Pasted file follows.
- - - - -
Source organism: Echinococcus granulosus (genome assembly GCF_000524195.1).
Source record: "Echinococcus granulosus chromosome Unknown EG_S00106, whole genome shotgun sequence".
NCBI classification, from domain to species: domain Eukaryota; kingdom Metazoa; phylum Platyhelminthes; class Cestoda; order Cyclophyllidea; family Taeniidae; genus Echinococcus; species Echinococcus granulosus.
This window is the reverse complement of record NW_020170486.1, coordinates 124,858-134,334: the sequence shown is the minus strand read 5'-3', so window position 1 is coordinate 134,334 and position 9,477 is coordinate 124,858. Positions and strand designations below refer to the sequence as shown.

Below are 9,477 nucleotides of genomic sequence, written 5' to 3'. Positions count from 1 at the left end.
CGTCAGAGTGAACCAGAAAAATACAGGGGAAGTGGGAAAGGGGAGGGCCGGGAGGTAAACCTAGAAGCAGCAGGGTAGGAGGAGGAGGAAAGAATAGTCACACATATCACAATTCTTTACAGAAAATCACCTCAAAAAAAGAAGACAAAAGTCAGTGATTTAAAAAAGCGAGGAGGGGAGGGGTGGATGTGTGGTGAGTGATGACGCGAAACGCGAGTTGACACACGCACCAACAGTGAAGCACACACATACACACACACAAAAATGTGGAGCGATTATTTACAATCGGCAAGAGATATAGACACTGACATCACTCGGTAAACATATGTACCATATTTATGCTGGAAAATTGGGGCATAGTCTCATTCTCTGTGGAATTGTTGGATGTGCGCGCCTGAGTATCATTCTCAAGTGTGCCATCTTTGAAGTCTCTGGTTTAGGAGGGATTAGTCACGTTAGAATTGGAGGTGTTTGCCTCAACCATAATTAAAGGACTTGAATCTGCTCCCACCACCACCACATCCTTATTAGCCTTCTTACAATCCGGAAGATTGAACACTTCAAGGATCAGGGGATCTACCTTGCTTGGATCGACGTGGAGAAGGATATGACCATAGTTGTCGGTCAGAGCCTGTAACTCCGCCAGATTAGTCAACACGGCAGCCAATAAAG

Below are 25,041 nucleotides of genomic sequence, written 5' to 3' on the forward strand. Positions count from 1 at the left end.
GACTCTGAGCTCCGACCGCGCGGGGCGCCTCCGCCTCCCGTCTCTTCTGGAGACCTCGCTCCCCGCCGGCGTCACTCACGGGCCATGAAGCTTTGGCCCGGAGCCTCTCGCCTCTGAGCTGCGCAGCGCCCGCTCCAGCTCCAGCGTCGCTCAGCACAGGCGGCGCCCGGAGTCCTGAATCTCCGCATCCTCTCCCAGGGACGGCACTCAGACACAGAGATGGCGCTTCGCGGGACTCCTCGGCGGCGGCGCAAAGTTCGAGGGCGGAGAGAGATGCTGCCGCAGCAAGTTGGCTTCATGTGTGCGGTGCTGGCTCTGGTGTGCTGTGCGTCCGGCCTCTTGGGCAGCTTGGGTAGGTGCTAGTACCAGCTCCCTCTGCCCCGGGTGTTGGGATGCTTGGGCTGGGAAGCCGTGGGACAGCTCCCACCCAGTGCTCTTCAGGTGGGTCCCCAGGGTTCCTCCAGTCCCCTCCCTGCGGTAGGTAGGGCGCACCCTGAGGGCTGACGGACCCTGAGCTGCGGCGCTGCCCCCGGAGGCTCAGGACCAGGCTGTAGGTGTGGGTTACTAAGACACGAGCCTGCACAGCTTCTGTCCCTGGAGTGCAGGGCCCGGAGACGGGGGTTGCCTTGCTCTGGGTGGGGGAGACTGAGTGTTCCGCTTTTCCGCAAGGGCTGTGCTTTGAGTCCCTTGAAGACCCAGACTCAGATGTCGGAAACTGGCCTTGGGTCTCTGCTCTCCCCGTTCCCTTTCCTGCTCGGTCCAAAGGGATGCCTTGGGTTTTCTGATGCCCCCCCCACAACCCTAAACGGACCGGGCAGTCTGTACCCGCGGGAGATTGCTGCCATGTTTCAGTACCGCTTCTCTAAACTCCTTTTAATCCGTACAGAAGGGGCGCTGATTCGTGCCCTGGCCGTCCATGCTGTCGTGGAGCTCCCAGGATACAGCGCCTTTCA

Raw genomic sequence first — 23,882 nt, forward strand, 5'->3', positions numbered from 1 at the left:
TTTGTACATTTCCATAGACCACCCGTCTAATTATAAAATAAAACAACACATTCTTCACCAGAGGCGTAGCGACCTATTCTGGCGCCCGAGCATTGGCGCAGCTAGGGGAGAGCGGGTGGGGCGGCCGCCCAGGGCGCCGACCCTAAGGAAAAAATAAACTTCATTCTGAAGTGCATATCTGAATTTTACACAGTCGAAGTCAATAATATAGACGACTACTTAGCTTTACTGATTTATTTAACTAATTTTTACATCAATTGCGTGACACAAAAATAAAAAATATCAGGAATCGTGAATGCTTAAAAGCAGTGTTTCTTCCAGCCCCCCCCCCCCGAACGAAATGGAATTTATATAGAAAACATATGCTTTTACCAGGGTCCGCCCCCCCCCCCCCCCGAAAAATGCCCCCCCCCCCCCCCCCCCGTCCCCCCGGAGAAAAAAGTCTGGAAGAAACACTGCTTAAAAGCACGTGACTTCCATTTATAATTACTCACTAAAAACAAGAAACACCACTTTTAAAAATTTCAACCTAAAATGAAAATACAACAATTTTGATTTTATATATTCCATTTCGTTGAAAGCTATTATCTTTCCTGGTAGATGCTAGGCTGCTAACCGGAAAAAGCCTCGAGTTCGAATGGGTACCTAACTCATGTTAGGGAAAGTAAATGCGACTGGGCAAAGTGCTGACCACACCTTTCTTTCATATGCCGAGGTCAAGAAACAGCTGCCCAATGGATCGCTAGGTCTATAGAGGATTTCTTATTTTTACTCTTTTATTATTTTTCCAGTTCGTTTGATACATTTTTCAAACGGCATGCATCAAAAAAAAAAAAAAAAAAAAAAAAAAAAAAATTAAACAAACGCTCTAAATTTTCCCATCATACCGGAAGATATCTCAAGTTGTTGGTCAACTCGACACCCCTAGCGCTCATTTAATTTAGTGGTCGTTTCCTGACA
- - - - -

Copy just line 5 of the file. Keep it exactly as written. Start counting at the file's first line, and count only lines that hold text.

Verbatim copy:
Below are 9,477 nucleotides of genomic sequence, written 5' to 3'. Positions count from 1 at the left end.